Wild Boy of Aveyron and Adoption (under Feral Children)

Victor of Aveyron
These are children, almost always babies, who are taken and raised by wild animals. Occasionally they find their way back to society. They may be carried off from their villages by females to replace recently lost cubs, accidentally separated from their families during migrations or other movements, or possibly exposed in the wild as a form of infanticide/birth control. It is impossible to know, because the recovered children never learn to communicate with people and in any case they would have been taken by animals when they were too young to remember their real families.

Almost all examples are either fictional (such as Tarzan and Mowgli) or legendary (such as Afrasiab, King of Turan, in the Shah-nama; King Zahhak of Mesopotamia in the Avestas, Nebuchadnezzar II, Romulus and Remus, Cyrus the Great and Bear Woman), but there are a few fairly well-authenticated examples (see the references below) of apparently authentic feral children.

The host animals seem most often to be wolves, but bears, sheep, cattle, pigs, leopards and gazelles have also been recorded. In contrast to fictional and legendary feral children, those in real life are completely unable to cope with human society and usually die soon after they are recovered from the wild, either from human illnesses to which they have no immunity, dietary shock or psychological trauma.

Some examples of probably authentic feral children are Kamala and Amala, discovered together aged about two and eight in Bengal in 1920, and Victor, the "Wild Boy of Aveyron" in France, who was first sighted in 1797 aged about nine and died in 1828. They were rescued and given into the care of responsible and caring professionals, but in spite of considerable efforts they never progressed very far in normal social development.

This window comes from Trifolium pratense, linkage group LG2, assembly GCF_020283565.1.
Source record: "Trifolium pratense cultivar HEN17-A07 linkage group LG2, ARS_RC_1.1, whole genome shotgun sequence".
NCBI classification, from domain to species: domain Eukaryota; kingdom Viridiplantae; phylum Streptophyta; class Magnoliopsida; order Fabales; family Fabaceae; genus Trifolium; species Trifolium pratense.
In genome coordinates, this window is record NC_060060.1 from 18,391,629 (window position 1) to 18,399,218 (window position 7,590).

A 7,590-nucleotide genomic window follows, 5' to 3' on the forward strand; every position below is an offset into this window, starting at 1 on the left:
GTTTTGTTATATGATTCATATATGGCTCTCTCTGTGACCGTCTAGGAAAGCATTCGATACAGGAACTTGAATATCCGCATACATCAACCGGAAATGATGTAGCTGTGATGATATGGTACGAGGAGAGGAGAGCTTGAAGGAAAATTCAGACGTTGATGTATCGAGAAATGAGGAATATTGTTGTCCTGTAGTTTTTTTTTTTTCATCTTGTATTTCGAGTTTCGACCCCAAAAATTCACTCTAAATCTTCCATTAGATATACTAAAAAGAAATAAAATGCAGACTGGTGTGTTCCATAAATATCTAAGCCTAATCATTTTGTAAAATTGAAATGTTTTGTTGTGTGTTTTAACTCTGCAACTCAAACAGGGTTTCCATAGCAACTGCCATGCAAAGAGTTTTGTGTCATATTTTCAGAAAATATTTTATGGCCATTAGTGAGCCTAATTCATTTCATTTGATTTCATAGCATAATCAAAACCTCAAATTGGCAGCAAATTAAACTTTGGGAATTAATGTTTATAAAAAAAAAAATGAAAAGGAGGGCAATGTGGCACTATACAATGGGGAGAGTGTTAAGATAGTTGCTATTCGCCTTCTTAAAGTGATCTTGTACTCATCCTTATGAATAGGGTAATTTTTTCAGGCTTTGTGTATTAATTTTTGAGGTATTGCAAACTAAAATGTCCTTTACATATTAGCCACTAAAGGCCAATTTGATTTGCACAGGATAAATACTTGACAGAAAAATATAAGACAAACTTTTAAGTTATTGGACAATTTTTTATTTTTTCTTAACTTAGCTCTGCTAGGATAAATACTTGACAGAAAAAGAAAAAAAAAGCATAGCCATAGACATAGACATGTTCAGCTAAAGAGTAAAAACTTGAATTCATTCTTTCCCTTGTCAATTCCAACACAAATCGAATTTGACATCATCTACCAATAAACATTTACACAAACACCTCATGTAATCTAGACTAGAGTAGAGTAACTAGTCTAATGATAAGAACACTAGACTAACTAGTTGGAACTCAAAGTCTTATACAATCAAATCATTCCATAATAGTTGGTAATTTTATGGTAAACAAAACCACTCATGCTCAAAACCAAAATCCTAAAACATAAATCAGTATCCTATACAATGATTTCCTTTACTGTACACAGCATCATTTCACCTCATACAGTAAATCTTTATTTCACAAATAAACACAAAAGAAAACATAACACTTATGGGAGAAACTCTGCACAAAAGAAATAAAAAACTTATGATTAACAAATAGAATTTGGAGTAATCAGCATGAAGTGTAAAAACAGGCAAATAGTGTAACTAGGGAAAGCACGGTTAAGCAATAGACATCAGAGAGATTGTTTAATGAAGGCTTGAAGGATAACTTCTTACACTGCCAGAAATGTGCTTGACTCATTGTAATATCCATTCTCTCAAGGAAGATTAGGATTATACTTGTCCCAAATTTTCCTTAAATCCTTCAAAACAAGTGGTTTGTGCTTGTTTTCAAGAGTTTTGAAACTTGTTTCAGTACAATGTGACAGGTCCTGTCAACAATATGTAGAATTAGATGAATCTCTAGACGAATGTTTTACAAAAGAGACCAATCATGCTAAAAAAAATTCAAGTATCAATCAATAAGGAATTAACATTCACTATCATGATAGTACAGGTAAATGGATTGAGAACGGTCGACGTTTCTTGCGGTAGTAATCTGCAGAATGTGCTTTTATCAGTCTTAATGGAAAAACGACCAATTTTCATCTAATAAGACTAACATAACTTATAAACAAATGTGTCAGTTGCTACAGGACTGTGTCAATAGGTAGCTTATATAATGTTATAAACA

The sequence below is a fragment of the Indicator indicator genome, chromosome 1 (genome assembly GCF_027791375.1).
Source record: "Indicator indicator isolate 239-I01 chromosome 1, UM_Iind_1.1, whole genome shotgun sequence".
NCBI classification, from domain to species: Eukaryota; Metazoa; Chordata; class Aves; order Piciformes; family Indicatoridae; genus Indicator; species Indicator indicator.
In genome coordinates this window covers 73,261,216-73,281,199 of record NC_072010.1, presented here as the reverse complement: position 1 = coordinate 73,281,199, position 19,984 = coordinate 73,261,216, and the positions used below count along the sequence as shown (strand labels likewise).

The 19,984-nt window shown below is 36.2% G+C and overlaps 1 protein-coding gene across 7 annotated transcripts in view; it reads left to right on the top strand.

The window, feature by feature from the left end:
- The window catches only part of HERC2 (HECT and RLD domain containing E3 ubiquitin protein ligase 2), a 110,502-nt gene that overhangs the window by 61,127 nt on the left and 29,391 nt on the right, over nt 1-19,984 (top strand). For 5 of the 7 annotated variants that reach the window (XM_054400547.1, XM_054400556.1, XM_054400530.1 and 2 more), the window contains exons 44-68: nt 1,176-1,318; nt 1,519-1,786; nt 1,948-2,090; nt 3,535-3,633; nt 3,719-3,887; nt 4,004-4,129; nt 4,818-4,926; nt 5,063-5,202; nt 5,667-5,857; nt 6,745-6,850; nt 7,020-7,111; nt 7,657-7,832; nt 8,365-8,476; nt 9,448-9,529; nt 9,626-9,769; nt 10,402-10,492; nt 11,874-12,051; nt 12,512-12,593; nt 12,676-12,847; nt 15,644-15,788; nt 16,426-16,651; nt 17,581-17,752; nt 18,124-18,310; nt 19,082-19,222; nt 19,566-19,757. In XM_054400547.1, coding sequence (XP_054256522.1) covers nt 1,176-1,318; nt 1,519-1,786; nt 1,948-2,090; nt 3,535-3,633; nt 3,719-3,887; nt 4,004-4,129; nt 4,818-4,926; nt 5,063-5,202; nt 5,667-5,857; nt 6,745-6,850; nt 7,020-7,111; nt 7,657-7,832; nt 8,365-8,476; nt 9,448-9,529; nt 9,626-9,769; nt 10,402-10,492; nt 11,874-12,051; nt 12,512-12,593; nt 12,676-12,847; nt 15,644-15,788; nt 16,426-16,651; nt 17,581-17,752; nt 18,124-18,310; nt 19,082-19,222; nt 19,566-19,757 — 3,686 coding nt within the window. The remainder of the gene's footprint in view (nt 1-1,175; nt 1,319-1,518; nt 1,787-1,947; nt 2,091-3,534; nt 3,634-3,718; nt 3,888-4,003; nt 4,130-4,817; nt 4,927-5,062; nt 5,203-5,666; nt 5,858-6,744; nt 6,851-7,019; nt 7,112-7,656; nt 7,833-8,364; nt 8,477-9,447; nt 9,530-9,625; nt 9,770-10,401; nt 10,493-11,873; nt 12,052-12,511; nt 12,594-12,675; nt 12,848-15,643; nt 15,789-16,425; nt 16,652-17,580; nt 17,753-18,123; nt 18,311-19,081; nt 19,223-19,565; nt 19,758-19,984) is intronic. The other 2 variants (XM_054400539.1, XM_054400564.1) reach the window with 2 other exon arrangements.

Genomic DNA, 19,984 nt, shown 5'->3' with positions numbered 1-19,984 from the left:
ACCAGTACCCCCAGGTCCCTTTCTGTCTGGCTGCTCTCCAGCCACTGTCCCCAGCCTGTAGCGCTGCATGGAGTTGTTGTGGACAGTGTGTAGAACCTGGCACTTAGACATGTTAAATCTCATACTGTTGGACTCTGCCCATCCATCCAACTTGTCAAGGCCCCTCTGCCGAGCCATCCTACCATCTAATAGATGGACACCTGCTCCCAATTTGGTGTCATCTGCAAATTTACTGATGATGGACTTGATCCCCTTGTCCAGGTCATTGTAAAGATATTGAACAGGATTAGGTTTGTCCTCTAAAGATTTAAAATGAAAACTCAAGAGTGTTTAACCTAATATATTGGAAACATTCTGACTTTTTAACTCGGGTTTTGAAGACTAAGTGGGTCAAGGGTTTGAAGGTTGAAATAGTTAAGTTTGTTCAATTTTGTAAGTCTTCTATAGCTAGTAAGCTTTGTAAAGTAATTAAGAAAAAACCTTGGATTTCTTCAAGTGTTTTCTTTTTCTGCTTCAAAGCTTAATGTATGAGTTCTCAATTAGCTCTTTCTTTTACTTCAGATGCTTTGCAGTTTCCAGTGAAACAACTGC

The earliest modern recorded case was the Wolf-Child of Hesse in 1344; the most recent seems to be the Ape-Child of Teheran in 1961.

Feral children are not the same as those tragic children raised in extreme isolation or locked in cupboards and cellars for years at a time by mentally disturbed parents. Nor are they the same as foundlings, whose mothers deliberately abandon them, but in circumstances where they know (or hope) they will soon be found and cared for.


Maclean, Charles. The Wolf Children. (London: Allen Lane, 1977) Shattuck, Roger. The Forbidden Experiment: The Story of the Wild Boy of Aveyron. (New York: Kodansha, 1994) Zingg, Robert M. "Feral Man and Extreme Cases of Isolation," American Journal of Psychology, 53(1940), pp. 487-514 Janer Manila, Gabriel. Marcos, Wild Child of the Sierra Morena. (London: Souvenir, 1982) Zingg, Robert M. "More about the 'Baboon Boy' of South Africa," American Journal of Psychology, 53(1940), pp. 455-62 Singh, J.A.L., and Zingg, Robert M. Wolf-Children and Feral Man. (New York: Harper, 1942) Armen, Jean Claude. Gazelle-Boy: A Child Brought up by Gazelles in the Sahara Desert. (London: Pan; New York: Universe Books, 1974) Craig, Eleanor. One, Two, Three ...: The Story of Matt, a Feral Child. (New York: McGraw-Hill, 1978) Malson, Lucien. Wolf Children; and The Wild Boy of Aveyron. (London: NLB, 1972) Itard, Jean Marie-Gaspard. The Wild Boy of Aveyron. (New York: Appleton-Century-Crofts, 1962) (Century Psychology Series) Crystal, David. "Children of the Wild." In: The Cambridge Encyclopedia of Language. (Cambridge: Cambridge University Press, 1987). Also available at: Candland, Douglas K. Feral Children and Clever Animals: Reflections on Human Nature. (New York: Oxford University Press, 1993) Barloy, Jean-Jacques. "Entre Cryptozoologie, Histoire et Psychologie: Les Enfants Sauvages." Available at: François Truffaut's 1969 film, The Wild Child, deals with The Wild Boy of [Aveyron Omidsalar, Mahmoud, and Omidsalar, Teresa P. "The Dog." Available at: